The 2017 Nobel Prize in Physics was awarded for the first-ever detection of gravitational waves, confirming a 100-year-old prediction of Einstein’s. The discovery, announced in 2015, launched a new era of gravitational wave astronomy, but also raises challenging philosophical questions about the nature of space, time and gravity. What are gravitational waves and how are they being used to study the universe? And is there an inherent conflict between General Relativity and key metaphysical principles?
The wonderful Richard Feynman lectures at Cornell on The Character of Physical Law – Part 1 The Law of Gravitation
Former astronaut Chris Hadfield helps debunk (and confirm!) some common myths about space. Is there any sound in space? Does space smell like burnt steak? Is NASA working on warp speed?
“[H]alf of that greening comes from carbon dioxide itself. In other words, the fact that we’re putting more carbon dioxide into the air means there’s more fuel to grow plants and when a plant has more carbon dioxide in yet doesn’t have to open its pores so much so it doesn’t lose so much water in absorbing the carbon dioxide that it needs to grow and so there’s tons of experiments now showing that plants grow faster if there’s more carbon dioxide in the air; roughly speaking on average for a 200 parts per million increase in carbon dioxide in the air you get a 30% improvement in plant growth. That’s experiments both in the field and in the laboratory. So it’s really quite a remarkable phenomenon here because of the burning of fossil fuels we’re making the planet greener. It’s an astonishing discovery I think. I think it’s rather amazing and of course it’s an incredibly unwelcome discovery for the environmental movement. They don’t want to hear this at all and how is it possible…” – Matt Ridley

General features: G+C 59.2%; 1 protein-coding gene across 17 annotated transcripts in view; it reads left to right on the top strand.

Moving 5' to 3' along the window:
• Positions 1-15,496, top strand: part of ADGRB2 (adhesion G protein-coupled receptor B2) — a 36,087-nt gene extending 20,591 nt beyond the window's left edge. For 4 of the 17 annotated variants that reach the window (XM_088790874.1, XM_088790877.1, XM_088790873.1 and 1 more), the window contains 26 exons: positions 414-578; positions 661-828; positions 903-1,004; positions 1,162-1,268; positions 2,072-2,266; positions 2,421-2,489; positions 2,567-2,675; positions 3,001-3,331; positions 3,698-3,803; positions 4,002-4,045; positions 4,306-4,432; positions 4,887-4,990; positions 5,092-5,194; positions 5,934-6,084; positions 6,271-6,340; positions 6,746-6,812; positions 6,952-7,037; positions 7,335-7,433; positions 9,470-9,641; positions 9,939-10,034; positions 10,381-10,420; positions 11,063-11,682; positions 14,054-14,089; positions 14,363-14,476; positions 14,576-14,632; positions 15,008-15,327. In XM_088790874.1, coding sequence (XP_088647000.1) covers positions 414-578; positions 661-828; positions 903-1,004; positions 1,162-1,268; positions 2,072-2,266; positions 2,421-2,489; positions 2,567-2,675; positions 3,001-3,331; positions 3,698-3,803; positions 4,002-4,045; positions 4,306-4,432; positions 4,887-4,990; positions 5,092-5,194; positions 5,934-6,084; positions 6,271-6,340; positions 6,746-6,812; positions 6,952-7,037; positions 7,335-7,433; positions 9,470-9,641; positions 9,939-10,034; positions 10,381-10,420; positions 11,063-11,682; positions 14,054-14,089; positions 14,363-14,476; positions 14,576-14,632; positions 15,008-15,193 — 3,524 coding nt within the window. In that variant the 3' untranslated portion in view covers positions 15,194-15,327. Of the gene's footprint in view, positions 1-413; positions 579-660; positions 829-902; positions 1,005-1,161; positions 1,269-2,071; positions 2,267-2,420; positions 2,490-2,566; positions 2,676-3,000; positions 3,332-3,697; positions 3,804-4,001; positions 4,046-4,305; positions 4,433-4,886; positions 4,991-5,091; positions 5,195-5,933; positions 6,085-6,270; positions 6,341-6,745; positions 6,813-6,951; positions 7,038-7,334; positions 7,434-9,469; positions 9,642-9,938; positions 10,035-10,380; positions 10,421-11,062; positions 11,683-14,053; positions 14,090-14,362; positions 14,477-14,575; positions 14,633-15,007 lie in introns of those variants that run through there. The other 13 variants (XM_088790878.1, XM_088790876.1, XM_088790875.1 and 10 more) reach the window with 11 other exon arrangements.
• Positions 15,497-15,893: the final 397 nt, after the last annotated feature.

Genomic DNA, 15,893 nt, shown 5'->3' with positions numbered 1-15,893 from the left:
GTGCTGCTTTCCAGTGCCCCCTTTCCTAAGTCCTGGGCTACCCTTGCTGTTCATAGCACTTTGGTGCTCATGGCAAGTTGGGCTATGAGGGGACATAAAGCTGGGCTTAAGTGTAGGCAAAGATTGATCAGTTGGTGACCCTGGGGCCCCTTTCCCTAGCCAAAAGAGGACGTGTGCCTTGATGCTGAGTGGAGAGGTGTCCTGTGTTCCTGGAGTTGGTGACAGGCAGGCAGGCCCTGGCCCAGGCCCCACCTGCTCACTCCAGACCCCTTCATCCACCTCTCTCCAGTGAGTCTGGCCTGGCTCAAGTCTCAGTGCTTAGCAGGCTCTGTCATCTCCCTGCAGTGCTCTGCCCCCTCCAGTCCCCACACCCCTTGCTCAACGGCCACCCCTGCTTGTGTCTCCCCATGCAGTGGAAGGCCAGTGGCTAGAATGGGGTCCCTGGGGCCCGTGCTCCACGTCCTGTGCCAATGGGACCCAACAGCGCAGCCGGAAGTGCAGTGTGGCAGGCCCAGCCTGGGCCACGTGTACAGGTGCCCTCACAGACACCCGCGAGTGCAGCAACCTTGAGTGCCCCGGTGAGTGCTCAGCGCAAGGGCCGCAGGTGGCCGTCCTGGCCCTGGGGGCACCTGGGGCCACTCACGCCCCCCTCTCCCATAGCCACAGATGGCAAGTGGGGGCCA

Set foot on an alien world, on average three to four billion miles from the warmth of the sun.
On July 14, 2015, NASA’s New Horizons spacecraft zipped past Pluto, scanning the dwarf planet in unprecedented detail. Using data from that flyby, The New York Times created a seven-minute virtual reality film. Fly over Pluto’s rugged surface, stand among the icy al-Idrisi Mountains and touch down in frost-rimmed Elliot Crater. The film was produced in collaboration with the Lunar and Planetary Institute and the Universities Space Research Association.